There’s a lot of noise about the need to embrace our weeds, they tell us about our soil types and growing conditions and can be great for wildlife, providing food and shelter, but if we want to grow some food in a climate and nature-friendly way do we need weeds to be in the mix?
Our common garden weeds were most likely here long before we started cultivating vegetables. Many of our current foods and medicines were once perceived as ‘weeds’, plants extraordinarily good at growing anywhere and, given time, everywhere!
Essential to managing weeds in a garden, pot or raised bed is understanding what makes them successful; is it, as with ‘annual weeds’, their ability to flower and set seed within a matter of weeks, or as with many ‘perennial weeds’ their vigorous roots either competing for nutrients or creeping stealthily towards your vegetables! If you understand how a weed spreads, you can identify whether you need to hoe them away before they flower, gently fork them out before they take hold, or cover them in cardboard to block them from the sun. Learning to relax with weeds comes from trial, error and growing confidence, so if you are starting out look about you and ask the neighbour! Which plants have their sights on your veggies?!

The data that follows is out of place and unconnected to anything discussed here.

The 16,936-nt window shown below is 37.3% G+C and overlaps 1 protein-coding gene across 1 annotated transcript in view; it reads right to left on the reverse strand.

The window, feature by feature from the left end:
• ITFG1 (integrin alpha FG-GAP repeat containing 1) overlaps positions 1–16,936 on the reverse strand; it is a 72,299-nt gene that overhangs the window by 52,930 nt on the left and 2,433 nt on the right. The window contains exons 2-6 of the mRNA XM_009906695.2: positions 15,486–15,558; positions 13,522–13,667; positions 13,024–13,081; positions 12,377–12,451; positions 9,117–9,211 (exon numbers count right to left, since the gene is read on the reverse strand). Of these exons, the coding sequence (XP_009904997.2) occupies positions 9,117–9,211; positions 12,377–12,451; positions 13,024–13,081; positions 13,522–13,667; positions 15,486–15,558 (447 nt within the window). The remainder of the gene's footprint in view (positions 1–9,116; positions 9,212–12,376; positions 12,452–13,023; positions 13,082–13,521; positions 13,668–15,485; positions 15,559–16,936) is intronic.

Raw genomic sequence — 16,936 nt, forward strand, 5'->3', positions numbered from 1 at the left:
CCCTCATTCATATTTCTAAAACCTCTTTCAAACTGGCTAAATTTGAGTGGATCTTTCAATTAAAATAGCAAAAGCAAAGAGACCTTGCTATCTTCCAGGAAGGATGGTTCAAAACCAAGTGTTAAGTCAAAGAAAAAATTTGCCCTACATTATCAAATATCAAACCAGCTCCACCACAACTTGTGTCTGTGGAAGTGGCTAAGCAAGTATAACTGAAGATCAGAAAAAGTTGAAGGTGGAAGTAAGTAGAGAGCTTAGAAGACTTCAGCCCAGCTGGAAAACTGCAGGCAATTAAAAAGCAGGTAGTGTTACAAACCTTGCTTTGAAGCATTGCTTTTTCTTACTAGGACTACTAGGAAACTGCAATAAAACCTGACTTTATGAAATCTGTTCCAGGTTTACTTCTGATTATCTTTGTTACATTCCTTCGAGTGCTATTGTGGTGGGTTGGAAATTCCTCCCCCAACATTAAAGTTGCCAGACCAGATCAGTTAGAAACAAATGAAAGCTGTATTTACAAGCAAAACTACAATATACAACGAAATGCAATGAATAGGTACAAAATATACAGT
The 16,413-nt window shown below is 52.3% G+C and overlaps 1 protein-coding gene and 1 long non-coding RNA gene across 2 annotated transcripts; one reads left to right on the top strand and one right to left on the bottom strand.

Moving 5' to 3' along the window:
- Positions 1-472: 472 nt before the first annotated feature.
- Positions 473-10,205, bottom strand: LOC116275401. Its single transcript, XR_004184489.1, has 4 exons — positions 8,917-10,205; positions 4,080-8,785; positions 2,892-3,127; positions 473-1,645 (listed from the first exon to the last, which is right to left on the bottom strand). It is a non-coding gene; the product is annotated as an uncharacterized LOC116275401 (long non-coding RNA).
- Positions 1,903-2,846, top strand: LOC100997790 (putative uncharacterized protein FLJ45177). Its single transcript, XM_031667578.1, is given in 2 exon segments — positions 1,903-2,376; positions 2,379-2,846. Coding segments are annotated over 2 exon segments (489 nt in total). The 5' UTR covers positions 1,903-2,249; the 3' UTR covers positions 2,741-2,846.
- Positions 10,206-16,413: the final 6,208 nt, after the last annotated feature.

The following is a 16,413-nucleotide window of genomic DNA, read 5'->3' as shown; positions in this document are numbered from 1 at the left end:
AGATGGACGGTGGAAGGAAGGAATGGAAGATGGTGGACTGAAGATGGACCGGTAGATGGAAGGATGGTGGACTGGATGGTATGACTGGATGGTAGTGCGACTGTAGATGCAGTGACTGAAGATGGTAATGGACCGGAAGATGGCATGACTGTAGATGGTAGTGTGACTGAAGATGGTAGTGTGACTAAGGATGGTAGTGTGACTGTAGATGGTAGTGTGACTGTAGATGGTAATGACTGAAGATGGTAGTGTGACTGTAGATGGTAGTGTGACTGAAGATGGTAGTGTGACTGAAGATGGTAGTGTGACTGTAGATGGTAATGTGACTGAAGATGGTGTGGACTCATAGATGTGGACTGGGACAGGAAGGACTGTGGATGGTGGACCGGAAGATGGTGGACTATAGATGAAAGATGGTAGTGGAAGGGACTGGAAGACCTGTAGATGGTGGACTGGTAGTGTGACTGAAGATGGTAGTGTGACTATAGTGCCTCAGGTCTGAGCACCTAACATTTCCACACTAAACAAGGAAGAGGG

To identify your crop sow seeds in straight lines.
Hand weed your patch regularly to build your confidence in weed identification and to keep on top of emerging weeds; you can then move on to using a hoe.
Try no dig– digging brings weeds seeds to the surface and can cause you more problems in the long run.
If you have more soil than you can manage, cover bare surfaces to keep the weeds away.
Weeds can quickly spring up in pots and containers, too, so do be vigilant.
At all costs, don’t use weedkillers prevention is always better than cure.
If you want to extend your knowledge of weeding, mulching and all things soil see our Soil page.